By a 4-0 vote Wednesday night, the City Council’s EDTech Committee forwarded the staff recommendation for a minimum wage to the full Council.
Pasadena now is on the verge of enacting Monday night a City minimum wage ordinance with a path to $15 per hour by 2020. But will the gradual minimum wage increase make a difference to the neediest Pasadena workers or will the Council will just make the City of Roses feel good about its liberal paternalism while not delivering the benefit to its poorest workers? The difference hangs on whether the City is too cheap to commit to having one Pasadena investigator.
Wage theft’s ravaging impact on the poorest workers is well-documented.
The UCLA Labor Center’s 2010 empirical study “Wage Theft and Workplace Violations in Los Angeles: The Failure of Labor and Employment Law for Low-Wage Workers” reports: “The various forms of nonpayment and underpayment of wages take a heavy monetary toll on workers and their families. L.A. respondents who experienced a pay-based violation in the previous work week lost an average of $39.81 out of average weekly earnings of $318.00, or 12.5 percent. Assuming a full-year work schedule, these workers lost an average of $2,070.00 annually due to workplace violations, out of total annual earnings of $16,536.00.”
Spend 5 minutes with Pablo Alvarado at the Pasadena Jobs Center at 500 North Lake and he’ll tell you from 1st-hand experience that what’s true for Los Angeles is true for Pasadena – i.e., that wage theft is rampant here and low wage workers who suffer wage theft more often get screwed than get any remedy.
Mr. Alvarado initially proposed that the City create a minimum wage and anti-wage-theft enforcement unit with 4 employees. When there was push-back that the City would never go for that cost, he compromised on getting at least 1 investigator position. But cold water was thrown on even that modest compromise when the staff report proposed outsourcing all enforcement through contracting with the County of Los Angeles for enforcement, Relying on only LA County enforcement is a recipe for weak enforcement.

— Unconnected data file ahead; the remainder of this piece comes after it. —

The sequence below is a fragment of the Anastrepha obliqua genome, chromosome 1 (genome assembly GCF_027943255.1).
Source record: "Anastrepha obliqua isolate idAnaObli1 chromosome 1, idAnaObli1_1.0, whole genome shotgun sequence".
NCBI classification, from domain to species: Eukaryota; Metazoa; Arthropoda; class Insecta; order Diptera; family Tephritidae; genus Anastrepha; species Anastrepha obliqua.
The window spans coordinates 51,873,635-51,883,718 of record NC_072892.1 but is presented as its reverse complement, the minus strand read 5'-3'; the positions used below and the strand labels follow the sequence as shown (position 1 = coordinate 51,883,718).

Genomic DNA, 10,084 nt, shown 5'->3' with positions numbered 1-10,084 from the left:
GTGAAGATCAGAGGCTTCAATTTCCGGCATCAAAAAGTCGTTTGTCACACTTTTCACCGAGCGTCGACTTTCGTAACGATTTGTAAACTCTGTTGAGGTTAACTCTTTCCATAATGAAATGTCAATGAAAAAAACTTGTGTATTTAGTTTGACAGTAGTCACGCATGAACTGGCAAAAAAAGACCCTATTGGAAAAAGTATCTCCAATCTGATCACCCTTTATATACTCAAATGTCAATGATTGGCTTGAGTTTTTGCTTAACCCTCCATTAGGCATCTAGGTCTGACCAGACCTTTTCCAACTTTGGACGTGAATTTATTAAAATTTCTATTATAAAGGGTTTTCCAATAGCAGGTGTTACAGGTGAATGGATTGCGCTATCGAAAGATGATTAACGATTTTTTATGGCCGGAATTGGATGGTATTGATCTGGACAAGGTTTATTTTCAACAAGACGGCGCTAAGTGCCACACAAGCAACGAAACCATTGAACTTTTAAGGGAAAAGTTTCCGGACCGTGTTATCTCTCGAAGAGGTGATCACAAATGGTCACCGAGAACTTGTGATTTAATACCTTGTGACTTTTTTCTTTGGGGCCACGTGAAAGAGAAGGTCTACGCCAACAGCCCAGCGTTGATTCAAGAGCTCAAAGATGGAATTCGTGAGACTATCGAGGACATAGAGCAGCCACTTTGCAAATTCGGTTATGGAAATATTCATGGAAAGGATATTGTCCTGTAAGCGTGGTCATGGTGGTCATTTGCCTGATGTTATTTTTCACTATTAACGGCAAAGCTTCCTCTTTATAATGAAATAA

The logistical problem alone for the working poor would be daunting if they have to go to a distant LA County site for enforcement. Practically every knowledgeable observer expects the County’s as-yet uncreated enforcement unit to be swamped because of the severity of the wage-theft problem in County jurisdictions, so Pasadena’s working poor risk being relegated by County enforcement to second-class victims. The budget argument for contracting-out to the County is either disingenuous or illusory or both. It is disingenuous if contracting-out is a way to insure weak enforcement; proponents of contracting-out should just come out in the open and say they’re not willing to pay for enforcement for the poor. If the argument for contracting-out is that County enforcement will be strong enforcement for Pasadena, the practical realities identified above belie that claim. If the claim is that County enforcement will be cheaper, the proponents are kidding themselves; the City is going to have to pay the County if it contracts out for effective enforcement. The bottom line is that some outsourcing to the County may be useful if a local Pasadena investigator can tap into its broader enforcement mechanisms, but total outsourcing is likely to be both less effective and equally or more costly than having a Pasadena investigator.
The Pasadena Job Center’s proposal for at least one investigator employed by Pasadena is worth fighting for. So far, Council Members Tyron Hampton and Steve Madison have been the strongest EDTech advocates for strong enforcement. While EDTech Chair Victor Gordo, EdTech Member Andy Wilson, and Mayor Terry Tornek have generally supported a minimum wage ordinance, they have not been as outspoken on enforcement. Our voices need to be heard at Monday night’s City Council meeting that Pasadena is not too cheap to pay for at least one City investigator. We need to insure that the new minimum wage doesn’t just make us feel good but actually delivers to los pobres de la tierra.
Dale Gronemeier and Skip Hickambottom are local civil rights attorneys.